For example, imagine that a set of questions included things like “what’s your most favorite murderhobo moment” or “what color of dragon do you most enjoy fighting”. Many gamers will have ready answers for these, while others will stare at such questions like “whuh”. Some people would have a hard time giving just one example to “which PC has been least like you in gender, sexual orientation, and ethnicity”, while others will scorn that question as “SJW garbage”.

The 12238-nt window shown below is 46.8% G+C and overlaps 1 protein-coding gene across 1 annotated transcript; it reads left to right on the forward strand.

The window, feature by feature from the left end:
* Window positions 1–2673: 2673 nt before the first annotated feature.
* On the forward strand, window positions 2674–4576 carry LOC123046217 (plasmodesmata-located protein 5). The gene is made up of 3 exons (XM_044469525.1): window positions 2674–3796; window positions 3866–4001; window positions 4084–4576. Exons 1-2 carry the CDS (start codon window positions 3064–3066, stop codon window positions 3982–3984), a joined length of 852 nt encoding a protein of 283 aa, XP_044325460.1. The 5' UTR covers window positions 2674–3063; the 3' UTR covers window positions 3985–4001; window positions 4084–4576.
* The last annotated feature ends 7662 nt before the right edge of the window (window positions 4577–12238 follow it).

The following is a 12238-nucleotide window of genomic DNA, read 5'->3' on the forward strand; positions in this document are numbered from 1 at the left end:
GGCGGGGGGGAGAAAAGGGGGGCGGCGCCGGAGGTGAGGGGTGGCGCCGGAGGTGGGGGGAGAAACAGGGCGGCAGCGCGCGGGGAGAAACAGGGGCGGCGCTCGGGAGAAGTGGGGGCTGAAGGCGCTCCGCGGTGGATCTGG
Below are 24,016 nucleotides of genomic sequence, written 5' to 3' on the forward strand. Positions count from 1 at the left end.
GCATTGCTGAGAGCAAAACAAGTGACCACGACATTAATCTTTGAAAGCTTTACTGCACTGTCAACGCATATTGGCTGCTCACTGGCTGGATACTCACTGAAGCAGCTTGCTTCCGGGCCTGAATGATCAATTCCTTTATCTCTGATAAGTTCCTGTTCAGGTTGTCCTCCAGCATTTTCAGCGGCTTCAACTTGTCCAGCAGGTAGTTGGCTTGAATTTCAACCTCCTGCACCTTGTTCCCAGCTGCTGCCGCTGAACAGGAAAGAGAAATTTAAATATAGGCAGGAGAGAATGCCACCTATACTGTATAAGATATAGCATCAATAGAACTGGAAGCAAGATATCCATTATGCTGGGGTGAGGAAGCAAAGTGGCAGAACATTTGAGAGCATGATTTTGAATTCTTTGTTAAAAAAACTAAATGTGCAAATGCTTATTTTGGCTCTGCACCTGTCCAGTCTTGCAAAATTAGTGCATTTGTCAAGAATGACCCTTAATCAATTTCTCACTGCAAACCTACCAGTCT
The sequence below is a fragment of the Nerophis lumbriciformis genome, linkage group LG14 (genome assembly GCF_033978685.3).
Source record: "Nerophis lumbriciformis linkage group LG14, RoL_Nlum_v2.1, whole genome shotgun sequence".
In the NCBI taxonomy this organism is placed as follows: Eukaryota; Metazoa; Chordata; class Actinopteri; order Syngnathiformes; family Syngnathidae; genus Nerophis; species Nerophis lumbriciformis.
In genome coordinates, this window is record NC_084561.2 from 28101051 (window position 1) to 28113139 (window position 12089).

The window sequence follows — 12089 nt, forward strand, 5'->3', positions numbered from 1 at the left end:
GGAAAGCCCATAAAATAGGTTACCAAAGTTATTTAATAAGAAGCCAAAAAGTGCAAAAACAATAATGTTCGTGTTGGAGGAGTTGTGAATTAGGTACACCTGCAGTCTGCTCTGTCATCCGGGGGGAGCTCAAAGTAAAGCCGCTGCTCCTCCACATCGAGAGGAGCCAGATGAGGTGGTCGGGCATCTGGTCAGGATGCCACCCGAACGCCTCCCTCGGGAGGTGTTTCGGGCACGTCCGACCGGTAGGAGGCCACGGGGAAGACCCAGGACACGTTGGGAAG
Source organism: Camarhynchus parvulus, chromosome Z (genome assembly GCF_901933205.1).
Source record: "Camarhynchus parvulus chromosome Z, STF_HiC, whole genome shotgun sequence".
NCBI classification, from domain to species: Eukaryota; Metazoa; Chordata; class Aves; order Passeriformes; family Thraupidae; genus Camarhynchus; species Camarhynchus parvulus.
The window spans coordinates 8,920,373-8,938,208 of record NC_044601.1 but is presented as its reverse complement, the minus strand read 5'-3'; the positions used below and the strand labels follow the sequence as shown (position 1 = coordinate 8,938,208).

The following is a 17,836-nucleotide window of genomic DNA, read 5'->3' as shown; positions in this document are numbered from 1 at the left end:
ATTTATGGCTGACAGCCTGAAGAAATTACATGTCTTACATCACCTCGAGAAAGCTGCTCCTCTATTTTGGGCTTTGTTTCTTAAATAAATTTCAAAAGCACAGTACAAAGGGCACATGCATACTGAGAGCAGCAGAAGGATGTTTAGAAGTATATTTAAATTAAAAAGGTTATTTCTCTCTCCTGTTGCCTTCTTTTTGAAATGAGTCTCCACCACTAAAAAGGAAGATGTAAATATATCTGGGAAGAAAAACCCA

A lot of game design these days comes down to writing prompts: creating a frame in which people can create something original that follows a standard flow. Sometimes you want a very broad context, other times you want to guide people into a specific frame. The RPG-a-day questions are pretty broad, which is cool. But writing those sorts of open questions in ways that still yield specific answers is an art, and it’s useful to examine how they work to learn how to write questions as writing prompts for other purposes.